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Throughout the Brazilian Amazon, more than 95% of deforestation occurs within a few miles of a road. If no roads were built through these areas, the ecosystems would be far more intact, and biodiversity would be more likely to thrive.

But roads have been built—and disconcertingly, a lot more are going to be built.

A pair of new reports from researchers at James Cook University in Australia drive home this message. “Roads to Riches or Ruin?”, published Thursday in the journal Science, explains how in just the next three years paved roads will double in length in Asia’s developing nations. In the next 30 years, the total new paved roads could approach 25 million kilometers (15.5 million miles) worldwide—enough to circle the planet more than 600 times. The overwhelming majority of these roads will be built in developing nations, where oversight is weak and environmental protections are often loose.

Dr. William Laurance of JCU, an author on both reports, told Earther that roads and other big infrastructure are “exploding like never before.”

“There are many worrying projects worldwide—more than you would believe,” he said. “But nothing tops China’s One Road One Belt program, which will create an octopus of roads, highways, railroads and other trade routes between China and some 70 other nations across Asia, Europe and Africa. It’s a true world-changer.”

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According to the new reports, Chinese investments in big infrastructure and extractive industries are also starting to surge in Latin America.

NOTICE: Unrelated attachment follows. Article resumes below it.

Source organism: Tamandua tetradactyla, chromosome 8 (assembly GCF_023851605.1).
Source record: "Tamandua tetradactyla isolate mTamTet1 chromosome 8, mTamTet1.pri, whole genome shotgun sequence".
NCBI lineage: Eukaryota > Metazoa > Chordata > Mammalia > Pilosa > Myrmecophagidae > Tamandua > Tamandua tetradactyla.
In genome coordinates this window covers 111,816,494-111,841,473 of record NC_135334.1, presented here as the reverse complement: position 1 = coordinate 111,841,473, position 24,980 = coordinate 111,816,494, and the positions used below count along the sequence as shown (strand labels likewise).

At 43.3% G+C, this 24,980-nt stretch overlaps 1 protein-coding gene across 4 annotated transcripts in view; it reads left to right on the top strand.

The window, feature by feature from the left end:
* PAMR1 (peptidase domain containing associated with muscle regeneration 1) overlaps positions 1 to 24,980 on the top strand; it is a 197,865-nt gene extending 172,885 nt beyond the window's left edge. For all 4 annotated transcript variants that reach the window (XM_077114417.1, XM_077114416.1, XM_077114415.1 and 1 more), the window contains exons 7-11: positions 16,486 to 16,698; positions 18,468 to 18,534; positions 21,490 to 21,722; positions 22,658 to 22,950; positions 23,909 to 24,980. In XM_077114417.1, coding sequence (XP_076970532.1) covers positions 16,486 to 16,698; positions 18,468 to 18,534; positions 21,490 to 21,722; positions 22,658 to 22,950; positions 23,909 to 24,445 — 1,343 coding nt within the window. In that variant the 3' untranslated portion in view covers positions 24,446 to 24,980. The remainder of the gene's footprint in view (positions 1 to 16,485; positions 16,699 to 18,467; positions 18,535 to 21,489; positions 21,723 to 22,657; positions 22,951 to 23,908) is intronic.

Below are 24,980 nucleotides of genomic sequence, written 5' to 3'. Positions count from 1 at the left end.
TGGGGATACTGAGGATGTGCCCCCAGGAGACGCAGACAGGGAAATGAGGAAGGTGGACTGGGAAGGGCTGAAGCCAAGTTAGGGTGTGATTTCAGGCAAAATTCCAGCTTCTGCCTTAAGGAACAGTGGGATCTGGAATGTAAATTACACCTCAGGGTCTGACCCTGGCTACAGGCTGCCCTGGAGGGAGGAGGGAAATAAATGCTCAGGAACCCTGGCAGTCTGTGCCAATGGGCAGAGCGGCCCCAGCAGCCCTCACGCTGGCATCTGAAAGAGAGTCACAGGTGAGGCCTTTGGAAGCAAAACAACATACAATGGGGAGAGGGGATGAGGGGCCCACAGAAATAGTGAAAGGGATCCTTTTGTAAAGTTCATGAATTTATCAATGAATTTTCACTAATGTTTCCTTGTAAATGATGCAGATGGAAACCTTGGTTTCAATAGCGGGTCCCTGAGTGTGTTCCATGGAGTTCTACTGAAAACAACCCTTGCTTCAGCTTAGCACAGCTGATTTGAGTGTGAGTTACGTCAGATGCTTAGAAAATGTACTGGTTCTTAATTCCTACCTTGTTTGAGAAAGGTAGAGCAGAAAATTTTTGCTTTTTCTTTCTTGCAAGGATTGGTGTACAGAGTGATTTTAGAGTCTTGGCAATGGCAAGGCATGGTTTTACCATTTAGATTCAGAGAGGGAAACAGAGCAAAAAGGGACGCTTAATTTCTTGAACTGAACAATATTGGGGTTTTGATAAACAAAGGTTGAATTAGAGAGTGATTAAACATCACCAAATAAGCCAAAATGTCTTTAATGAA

The authors are especially concerned about new roads in tropical and subtropical areas, where even well-built thruways can quickly fall into disrepair and become useless, slumping, pot-holed eyesores. They argue that we should avoid building many of these roads not only because of their environmental toll, but because of the costs.

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“Unless there’s expensive ongoing maintenance, big road projects can easily become giant money-losers for developing nations,” said JCU’s Mohammed Alamgir, lead author of the other report published in Current Biology, in a statement. “One can’t avoid the conclusion that many ambitious schemes for road expansion are veering dangerously off-track.”

According to that study, few roads built in areas with high rainfall have the culverts, bridges, or other drainage structures needed to properly divert water: “The recurring impediment of water causes localized flooding and vegetation mortality, peaking during periods of intense rainfall.”

Laurance said that in these regions, corruption is often a major reason projects that saddle the public with debt while providing little long-term benefit get built.

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Ultimately, Laurance hopes this research will help squeeze more economic and social benefits out of fewer, better-sited roads.

“Too often we think we can build roads anywhere and then just put ‘band-aids’ on the road to fix the landscape—for example, we create little tunnels under the road or overpasses above it, to allow birds and squirrels to disperse back and forth,” he said. “In fact such measures are rarely effective for rare and endangered species, and they’re often very expensive.”

The best solution for these critical areas might just be to stop building roads. That way you avoid the “first cut,” which, like a gateway drug, often leads to overuse, exploitation, and bigger issues down the road.

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“Once the first road happens, deforestation tends to spread in a cancer-like fashion along the road, which in turn spawns spider-webs of secondary and tertiary roads and also attract deforestation,” said Laurance. “The best solution is not to build the road at all in critical habitats—that’s comparable to not getting cancer in the first place.”